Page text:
•COMING IN SEPTEMBER, 2015•

Brass Valley: The Fall of an American Industry

by Emery Roth

Wednesday, May 5, 2010

EXHIBITION OPENING SATURDAY, 11:00 AM to 1:00 PM, Gunn Memorial Library: Click here for info.
HOUSATONIC TIMES ARTICLE: Click here.


PHOTOGRAPHER'S JOURNAL: The road that crossed Main Street at the crossroads in the woods outside Walpack was just a narrow, cinder, forest road. I followed it in both directions later in my visit. It parallels the main valley road but on the east side of the valley. Along it are occasional farmsteads, homesteads and isolated houses, all abandoned. Many of the barns were large with hand-hewn beams and pegged bracing, the careful work of early, local craftsmen. The roofs were gone in all and hay loft floors were often rotting. The previous two images were of a farmstead along this road. The barns in this photo were on a different road but similarly fated.

Most of the abandoned houses were old. One fine homestead of stone dated to the 18th century, but there was also a yellow wreck of a raised ranch right out of 1950s suburbia. One wall had fallen away so I could look in, but one look at the outside, and I knew how the rooms lay. Beyond the fallen wall was a row of white, metal, enameled kitchen counters and cabinets, and I could see through a door into the living room where the floor had decayed, and there was a hole into the garage below, and the ceiling above was similarly compromised. Behind the wreckage I could see the mahogony stair railing and a staircase still ascending to the second floor, balusters and banisters still polished.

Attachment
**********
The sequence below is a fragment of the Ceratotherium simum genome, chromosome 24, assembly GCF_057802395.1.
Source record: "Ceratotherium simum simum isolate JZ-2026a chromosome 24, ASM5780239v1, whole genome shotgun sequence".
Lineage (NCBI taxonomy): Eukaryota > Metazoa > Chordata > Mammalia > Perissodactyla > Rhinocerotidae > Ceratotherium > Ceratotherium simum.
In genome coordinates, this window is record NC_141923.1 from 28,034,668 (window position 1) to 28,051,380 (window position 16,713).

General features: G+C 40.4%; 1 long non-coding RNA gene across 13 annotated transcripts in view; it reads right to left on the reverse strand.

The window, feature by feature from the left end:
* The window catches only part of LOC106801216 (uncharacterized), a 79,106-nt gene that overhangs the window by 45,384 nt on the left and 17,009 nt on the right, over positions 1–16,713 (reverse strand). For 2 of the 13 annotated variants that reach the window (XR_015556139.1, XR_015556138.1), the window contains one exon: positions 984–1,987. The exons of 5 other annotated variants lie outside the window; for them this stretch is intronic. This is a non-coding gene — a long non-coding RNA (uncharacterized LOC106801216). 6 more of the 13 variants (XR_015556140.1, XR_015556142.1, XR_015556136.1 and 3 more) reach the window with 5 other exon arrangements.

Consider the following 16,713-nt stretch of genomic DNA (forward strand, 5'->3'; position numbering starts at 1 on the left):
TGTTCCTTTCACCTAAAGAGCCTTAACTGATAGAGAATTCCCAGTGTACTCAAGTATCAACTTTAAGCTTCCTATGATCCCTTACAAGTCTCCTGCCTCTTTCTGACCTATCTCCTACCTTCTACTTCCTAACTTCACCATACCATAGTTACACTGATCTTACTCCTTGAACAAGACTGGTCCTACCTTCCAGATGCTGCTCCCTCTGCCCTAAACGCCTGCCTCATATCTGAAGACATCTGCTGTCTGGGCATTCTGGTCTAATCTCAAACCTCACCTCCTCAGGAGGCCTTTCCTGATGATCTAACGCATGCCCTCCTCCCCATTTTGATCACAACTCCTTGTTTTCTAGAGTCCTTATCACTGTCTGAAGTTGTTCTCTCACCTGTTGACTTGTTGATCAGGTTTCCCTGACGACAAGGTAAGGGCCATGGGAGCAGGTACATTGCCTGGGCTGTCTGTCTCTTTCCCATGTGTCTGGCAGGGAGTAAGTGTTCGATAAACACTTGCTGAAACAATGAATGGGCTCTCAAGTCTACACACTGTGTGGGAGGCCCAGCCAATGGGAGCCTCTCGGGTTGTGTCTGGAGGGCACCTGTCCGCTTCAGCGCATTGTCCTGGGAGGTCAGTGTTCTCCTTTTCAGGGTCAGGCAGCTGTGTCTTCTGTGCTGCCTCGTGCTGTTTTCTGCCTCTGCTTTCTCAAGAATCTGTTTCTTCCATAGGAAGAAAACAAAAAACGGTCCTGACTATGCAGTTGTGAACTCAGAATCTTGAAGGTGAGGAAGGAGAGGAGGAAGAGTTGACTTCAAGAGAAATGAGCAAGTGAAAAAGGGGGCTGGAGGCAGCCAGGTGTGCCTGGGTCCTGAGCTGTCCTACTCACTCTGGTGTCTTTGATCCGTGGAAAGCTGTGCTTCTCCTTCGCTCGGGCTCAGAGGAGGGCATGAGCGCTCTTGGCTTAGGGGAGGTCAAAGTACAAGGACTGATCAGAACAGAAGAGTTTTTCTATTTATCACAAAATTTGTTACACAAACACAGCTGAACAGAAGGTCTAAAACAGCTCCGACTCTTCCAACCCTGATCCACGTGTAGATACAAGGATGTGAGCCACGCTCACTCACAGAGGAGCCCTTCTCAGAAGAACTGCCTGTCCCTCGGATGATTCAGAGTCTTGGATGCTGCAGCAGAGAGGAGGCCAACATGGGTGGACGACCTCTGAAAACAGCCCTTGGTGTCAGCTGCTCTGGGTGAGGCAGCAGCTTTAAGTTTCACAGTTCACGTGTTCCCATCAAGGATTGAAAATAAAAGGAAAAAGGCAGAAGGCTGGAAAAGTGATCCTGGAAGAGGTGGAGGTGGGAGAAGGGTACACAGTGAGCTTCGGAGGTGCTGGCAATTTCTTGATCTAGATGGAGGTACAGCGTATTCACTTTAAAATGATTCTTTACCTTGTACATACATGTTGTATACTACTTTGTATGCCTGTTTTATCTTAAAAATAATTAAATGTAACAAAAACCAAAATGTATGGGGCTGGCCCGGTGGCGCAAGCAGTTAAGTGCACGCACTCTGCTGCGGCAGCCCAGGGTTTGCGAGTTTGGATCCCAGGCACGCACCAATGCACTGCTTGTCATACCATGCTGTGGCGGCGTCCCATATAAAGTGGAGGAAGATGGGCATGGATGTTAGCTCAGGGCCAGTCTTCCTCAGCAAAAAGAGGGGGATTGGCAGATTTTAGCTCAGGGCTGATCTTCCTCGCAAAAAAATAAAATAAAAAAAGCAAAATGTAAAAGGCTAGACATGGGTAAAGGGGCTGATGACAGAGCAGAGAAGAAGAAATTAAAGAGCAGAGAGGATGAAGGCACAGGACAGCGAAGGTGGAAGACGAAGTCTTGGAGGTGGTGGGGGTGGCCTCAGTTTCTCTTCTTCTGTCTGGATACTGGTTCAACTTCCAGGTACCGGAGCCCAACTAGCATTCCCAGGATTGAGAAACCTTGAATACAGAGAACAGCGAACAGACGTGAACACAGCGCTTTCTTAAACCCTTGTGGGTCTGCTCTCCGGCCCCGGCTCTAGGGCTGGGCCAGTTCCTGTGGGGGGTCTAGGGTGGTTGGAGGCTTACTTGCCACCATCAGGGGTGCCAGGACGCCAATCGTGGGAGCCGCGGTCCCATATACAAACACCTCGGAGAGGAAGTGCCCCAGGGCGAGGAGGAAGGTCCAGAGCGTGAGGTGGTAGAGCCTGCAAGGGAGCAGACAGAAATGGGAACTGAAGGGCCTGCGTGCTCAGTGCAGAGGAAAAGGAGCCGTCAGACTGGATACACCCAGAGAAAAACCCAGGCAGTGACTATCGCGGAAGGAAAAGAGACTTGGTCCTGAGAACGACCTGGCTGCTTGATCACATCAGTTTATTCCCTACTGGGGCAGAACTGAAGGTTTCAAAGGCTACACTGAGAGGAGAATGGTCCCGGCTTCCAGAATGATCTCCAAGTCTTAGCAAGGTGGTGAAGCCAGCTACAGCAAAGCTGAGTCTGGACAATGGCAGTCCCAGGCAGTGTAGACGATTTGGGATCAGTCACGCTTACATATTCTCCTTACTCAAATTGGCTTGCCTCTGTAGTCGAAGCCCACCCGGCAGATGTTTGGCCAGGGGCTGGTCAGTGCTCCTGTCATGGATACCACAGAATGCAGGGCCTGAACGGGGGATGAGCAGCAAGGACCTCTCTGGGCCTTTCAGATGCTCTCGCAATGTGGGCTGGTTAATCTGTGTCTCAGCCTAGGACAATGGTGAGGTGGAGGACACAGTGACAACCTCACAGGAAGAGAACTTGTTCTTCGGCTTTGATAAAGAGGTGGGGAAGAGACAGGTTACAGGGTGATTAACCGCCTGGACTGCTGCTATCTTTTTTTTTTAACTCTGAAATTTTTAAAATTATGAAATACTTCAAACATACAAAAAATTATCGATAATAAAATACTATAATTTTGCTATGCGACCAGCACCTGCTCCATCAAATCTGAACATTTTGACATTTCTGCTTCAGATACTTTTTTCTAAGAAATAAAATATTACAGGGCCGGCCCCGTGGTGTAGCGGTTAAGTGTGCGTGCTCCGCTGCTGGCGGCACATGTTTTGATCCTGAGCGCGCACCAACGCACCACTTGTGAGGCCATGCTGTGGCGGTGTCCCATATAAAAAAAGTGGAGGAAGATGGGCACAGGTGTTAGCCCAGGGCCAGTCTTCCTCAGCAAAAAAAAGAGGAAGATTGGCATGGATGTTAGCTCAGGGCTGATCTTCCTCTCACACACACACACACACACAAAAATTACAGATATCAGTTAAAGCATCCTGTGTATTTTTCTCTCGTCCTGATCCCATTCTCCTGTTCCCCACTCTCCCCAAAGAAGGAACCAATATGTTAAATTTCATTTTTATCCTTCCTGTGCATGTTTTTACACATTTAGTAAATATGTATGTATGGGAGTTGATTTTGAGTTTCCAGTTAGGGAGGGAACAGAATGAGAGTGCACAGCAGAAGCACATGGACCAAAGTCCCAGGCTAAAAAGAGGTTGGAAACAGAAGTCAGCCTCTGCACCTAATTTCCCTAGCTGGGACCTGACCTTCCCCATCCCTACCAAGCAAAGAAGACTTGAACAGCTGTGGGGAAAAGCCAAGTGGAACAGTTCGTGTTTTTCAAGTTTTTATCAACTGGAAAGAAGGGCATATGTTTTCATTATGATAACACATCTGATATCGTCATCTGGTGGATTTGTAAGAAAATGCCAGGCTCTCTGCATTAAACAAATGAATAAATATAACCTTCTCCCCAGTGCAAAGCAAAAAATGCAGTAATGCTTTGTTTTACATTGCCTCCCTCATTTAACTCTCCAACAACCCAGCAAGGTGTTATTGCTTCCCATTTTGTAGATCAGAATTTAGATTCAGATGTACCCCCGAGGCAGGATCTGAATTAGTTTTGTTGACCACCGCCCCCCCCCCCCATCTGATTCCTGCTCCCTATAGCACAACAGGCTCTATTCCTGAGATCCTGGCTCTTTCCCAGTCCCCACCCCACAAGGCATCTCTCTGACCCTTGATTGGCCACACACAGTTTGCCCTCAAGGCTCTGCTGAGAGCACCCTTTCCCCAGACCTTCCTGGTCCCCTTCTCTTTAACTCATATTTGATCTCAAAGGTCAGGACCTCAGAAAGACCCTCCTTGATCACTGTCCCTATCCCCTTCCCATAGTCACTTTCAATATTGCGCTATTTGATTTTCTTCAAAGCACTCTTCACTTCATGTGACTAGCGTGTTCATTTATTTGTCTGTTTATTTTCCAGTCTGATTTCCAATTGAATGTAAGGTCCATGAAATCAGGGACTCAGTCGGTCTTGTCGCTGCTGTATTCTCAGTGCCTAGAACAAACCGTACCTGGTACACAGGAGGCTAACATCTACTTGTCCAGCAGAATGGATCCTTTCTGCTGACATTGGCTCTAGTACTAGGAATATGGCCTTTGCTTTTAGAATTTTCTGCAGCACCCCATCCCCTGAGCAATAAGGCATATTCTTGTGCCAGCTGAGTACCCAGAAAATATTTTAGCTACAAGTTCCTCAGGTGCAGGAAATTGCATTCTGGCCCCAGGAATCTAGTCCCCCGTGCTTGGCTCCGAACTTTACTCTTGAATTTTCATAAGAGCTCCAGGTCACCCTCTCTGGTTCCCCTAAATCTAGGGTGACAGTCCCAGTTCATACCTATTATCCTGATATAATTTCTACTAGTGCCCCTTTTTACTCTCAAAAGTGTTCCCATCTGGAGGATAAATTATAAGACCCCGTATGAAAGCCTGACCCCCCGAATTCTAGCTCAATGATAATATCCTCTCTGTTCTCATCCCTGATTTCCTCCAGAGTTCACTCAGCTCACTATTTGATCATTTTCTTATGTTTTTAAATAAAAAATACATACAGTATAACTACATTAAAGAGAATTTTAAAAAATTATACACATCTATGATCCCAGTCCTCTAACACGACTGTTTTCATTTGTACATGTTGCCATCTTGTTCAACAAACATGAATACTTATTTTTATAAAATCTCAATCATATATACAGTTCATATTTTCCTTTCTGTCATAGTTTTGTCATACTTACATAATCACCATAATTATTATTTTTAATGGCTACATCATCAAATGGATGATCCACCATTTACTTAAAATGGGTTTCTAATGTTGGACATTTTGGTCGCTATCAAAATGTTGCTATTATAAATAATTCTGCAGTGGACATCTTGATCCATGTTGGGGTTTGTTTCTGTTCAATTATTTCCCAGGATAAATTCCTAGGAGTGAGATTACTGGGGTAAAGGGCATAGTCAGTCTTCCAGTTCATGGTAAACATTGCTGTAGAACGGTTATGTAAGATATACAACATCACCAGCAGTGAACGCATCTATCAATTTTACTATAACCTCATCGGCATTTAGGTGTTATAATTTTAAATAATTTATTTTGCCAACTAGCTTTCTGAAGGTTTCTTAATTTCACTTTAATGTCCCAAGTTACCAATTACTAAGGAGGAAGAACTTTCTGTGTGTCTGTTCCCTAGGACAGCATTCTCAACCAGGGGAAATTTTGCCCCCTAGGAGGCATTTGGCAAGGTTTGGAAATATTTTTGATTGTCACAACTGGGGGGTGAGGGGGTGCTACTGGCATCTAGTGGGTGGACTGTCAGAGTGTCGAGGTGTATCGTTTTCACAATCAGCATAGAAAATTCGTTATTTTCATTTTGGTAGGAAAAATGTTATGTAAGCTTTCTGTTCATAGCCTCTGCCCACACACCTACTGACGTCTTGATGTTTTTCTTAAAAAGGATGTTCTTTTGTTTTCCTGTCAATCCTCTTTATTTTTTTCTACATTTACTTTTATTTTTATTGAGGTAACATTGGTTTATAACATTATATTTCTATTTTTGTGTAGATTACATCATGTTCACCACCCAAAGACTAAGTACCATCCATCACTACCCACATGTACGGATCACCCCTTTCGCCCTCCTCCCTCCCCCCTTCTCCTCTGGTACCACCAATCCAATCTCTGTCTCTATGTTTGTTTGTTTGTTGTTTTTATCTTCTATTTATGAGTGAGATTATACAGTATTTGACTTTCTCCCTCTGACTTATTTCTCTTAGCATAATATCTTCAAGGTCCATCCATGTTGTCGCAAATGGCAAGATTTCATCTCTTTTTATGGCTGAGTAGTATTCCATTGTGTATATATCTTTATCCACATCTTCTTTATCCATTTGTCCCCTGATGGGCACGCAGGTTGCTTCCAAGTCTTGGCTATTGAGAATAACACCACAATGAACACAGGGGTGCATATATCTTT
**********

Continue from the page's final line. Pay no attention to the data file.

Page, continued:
In the front of the house I could make out the rebellious remains of what had once been formal shrubbery. I climbed a bit of the hill behind the house to see if there was shot back down. To my surprise, nestled in the brush and hugging the vanished yard was an in-ground swimming pool filled with a dark, soupy brew; the pool was about to be swallowed by encroaching forest. What young family had abandoned this woodland paradise?

From time to time throughout the day I did see other people, mostly fishermen, but they didn't allay my sense that I had strayed from my proper century and was haunting someone else's. The fisherman were, after all, visitors like me, but unlike me, they stayed close to Flatbrook and never conversed with the natives. Near the end of the day it was a relief when my friend, Gary, joined me shooting at this abandoned barn not far from the crafts center. When visiting another century, it's safer to go with friends.